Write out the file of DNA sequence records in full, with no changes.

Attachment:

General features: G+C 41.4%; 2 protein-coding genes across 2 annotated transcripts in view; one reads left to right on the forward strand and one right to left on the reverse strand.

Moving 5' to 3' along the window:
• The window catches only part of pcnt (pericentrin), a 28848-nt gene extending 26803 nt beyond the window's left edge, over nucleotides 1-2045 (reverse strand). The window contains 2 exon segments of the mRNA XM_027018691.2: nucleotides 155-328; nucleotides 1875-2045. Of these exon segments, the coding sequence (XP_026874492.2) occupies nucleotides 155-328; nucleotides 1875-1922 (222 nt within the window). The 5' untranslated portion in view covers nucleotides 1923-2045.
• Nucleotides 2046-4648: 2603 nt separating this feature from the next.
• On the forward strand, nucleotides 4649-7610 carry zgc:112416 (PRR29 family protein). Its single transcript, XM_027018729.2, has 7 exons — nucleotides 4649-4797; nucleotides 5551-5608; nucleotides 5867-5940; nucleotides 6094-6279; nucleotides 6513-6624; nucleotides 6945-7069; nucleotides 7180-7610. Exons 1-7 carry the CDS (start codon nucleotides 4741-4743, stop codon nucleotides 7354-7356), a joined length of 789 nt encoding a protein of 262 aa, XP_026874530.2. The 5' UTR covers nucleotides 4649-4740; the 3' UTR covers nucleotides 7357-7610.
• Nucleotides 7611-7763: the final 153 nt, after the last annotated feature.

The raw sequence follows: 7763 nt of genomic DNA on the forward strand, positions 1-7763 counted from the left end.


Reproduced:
General features: G+C 41.4%; 2 protein-coding genes across 2 annotated transcripts in view; one reads left to right on the forward strand and one right to left on the reverse strand.

Moving 5' to 3' along the window:
• The window catches only part of pcnt (pericentrin), a 28848-nt gene extending 26803 nt beyond the window's left edge, over nucleotides 1-2045 (reverse strand). The window contains 2 exon segments of the mRNA XM_027018691.2: nucleotides 155-328; nucleotides 1875-2045. Of these exon segments, the coding sequence (XP_026874492.2) occupies nucleotides 155-328; nucleotides 1875-1922 (222 nt within the window). The 5' untranslated portion in view covers nucleotides 1923-2045.
• Nucleotides 2046-4648: 2603 nt separating this feature from the next.
• On the forward strand, nucleotides 4649-7610 carry zgc:112416 (PRR29 family protein). Its single transcript, XM_027018729.2, has 7 exons — nucleotides 4649-4797; nucleotides 5551-5608; nucleotides 5867-5940; nucleotides 6094-6279; nucleotides 6513-6624; nucleotides 6945-7069; nucleotides 7180-7610. Exons 1-7 carry the CDS (start codon nucleotides 4741-4743, stop codon nucleotides 7354-7356), a joined length of 789 nt encoding a protein of 262 aa, XP_026874530.2. The 5' UTR covers nucleotides 4649-4740; the 3' UTR covers nucleotides 7357-7610.
• Nucleotides 7611-7763: the final 153 nt, after the last annotated feature.

The raw sequence follows: 7763 nt of genomic DNA on the forward strand, positions 1-7763 counted from the left end.